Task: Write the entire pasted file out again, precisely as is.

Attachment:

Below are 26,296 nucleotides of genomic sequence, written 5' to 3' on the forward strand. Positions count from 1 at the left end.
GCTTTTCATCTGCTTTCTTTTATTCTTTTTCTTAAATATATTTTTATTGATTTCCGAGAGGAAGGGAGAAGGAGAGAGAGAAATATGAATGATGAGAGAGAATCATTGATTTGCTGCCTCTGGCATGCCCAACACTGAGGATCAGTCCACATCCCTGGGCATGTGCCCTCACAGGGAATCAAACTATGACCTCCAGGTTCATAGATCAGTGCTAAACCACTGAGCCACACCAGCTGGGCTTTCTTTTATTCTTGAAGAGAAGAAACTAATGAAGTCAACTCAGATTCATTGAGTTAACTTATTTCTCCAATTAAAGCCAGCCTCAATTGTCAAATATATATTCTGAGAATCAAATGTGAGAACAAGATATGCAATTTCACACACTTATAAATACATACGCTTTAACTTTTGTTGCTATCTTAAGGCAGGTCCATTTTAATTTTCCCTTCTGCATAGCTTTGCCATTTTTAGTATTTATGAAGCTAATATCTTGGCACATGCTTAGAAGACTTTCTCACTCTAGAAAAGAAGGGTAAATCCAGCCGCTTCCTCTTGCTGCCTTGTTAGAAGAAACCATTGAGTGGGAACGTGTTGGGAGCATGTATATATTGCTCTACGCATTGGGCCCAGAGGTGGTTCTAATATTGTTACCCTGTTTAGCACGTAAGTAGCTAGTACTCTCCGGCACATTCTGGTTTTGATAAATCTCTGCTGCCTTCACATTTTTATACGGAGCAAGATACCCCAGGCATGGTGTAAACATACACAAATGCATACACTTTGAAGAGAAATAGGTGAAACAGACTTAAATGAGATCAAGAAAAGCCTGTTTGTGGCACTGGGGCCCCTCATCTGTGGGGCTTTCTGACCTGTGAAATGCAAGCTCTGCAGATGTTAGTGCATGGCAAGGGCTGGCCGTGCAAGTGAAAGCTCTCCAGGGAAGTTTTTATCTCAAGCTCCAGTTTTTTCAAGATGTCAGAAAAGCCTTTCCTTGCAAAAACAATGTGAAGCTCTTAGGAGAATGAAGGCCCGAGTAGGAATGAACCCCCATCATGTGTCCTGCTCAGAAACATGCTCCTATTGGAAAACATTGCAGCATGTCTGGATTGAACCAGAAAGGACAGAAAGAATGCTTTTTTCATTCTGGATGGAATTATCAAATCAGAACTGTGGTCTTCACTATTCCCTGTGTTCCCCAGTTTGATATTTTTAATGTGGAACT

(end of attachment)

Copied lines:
Below are 26,296 nucleotides of genomic sequence, written 5' to 3' on the forward strand. Positions count from 1 at the left end.
GCTTTTCATCTGCTTTCTTTTATTCTTTTTCTTAAATATATTTTTATTGATTTCCGAGAGGAAGGGAGAAGGAGAGAGAGAAATATGAATGATGAGAGAGAATCATTGATTTGCTGCCTCTGGCATGCCCAACACTGAGGATCAGTCCACATCCCTGGGCATGTGCCCTCACAGGGAATCAAACTATGACCTCCAGGTTCATAGATCAGTGCTAAACCACTGAGCCACACCAGCTGGGCTTTCTTTTATTCTTGAAGAGAAGAAACTAATGAAGTCAACTCAGATTCATTGAGTTAACTTATTTCTCCAATTAAAGCCAGCCTCAATTGTCAAATATATATTCTGAGAATCAAATGTGAGAACAAGATATGCAATTTCACACACTTATAAATACATACGCTTTAACTTTTGTTGCTATCTTAAGGCAGGTCCATTTTAATTTTCCCTTCTGCATAGCTTTGCCATTTTTAGTATTTATGAAGCTAATATCTTGGCACATGCTTAGAAGACTTTCTCACTCTAGAAAAGAAGGGTAAATCCAGCCGCTTCCTCTTGCTGCCTTGTTAGAAGAAACCATTGAGTGGGAACGTGTTGGGAGCATGTATATATTGCTCTACGCATTGGGCCCAGAGGTGGTTCTAATATTGTTACCCTGTTTAGCACGTAAGTAGCTAGTACTCTCCGGCACATTCTGGTTTTGATAAATCTCTGCTGCCTTCACATTTTTATACGGAGCAAGATACCCCAGGCATGGTGTAAACATACACAAATGCATACACTTTGAAGAGAAATAGGTGAAACAGACTTAAATGAGATCAAGAAAAGCCTGTTTGTGGCACTGGGGCCCCTCATCTGTGGGGCTTTCTGACCTGTGAAATGCAAGCTCTGCAGATGTTAGTGCATGGCAAGGGCTGGCCGTGCAAGTGAAAGCTCTCCAGGGAAGTTTTTATCTCAAGCTCCAGTTTTTTCAAGATGTCAGAAAAGCCTTTCCTTGCAAAAACAATGTGAAGCTCTTAGGAGAATGAAGGCCCGAGTAGGAATGAACCCCCATCATGTGTCCTGCTCAGAAACATGCTCCTATTGGAAAACATTGCAGCATGTCTGGATTGAACCAGAAAGGACAGAAAGAATGCTTTTTTCATTCTGGATGGAATTATCAAATCAGAACTGTGGTCTTCACTATTCCCTGTGTTCCCCAGTTTGATATTTTTAATGTGGAACT